Singapore’s 2023 budget: more of the same?

Singapore’s 2023 budget: more of the same?

  • Despite headwinds, the government’s economic strategy remains more of the same.
  • Budget 2023 signalled continued fiscal conservatism that risks increasing public savings beyond what is economically efficient. Money can be spent on pursuing long-term goals.
  • The step up in social assistance schemes was welcome, but there is considerable latitude for more support for Singaporeans to face looming economic and social challenges.
  • Goodies in Budget 2023 can be justified by prevailing macroeconomic conditions and the government’s policy goals, so the budget is not sufficiently indicative of an early election.

What does the budget mean for singapore’s macro outlook

  • The fiscal impulse from the budget is contractionary at -3.4% of GDP, but persistent upward pressures on prices from a tight labour market and a mildly positive output gap entail further monetary tightening by the MAS in Apr 23.
  • Singapore’s short-term outlook is relatively secure, but a comprehensive strategy to boost long-run sustainable and equitable growth remains lacking.

Regional updates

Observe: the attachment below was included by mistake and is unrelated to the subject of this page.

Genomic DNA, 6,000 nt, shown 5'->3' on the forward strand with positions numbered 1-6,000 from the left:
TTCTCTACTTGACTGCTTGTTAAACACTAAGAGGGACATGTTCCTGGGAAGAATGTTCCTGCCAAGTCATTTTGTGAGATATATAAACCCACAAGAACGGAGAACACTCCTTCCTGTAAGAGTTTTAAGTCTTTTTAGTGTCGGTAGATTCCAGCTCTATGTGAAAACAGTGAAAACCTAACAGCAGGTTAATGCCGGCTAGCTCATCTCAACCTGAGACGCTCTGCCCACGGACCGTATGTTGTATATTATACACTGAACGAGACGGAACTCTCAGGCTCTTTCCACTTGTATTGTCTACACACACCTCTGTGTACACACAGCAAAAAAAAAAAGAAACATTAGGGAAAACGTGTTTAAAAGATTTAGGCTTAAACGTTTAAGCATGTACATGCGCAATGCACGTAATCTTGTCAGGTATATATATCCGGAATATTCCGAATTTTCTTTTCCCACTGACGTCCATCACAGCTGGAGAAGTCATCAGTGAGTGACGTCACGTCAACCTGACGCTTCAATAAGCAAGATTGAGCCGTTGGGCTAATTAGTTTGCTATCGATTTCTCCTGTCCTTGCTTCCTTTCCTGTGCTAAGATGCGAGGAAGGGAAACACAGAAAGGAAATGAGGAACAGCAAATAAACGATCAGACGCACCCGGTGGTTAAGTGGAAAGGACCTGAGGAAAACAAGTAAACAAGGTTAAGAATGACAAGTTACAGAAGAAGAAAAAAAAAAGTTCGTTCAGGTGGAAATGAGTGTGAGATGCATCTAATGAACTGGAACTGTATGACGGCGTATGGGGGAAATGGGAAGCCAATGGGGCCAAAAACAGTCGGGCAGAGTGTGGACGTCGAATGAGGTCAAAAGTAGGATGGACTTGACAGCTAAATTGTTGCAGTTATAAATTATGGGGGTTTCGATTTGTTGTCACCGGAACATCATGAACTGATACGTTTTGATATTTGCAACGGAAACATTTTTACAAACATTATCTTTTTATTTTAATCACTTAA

• Hawkish noises from the Blinken-Wang meeting in Munich are less worrying than meet the eye. The indirect fallout onto flashpoints in North Korea and Taiwan are the real risk.
  • Chinese homeowners are opting for early mortgage repayments, putting a potential consumption rebound at risk.
  • India sees an inflationary spike as food and beverage prices come under upward pressure. Merchandise exports and imports for Jan 23 contract as international demand softens.
  • Indonesia’s central bank halts rate hikes as inflation and currency pressures show signs of easing. Exports start the year on a strong note but will face headwinds moving forward.
  • Taiwanese export orders experience another torrid month amidst weak global demand.
  • Malaysian exports recorded the softest growth in over two years as demand for manufactured goods stagnate. Expect muted export performance for the coming months.
  • Thailand sees a weak set of 4Q22 GDP figures. Weak private consumption is a concern.

Read more: CAA-weekly-20-Feb-2023.pdf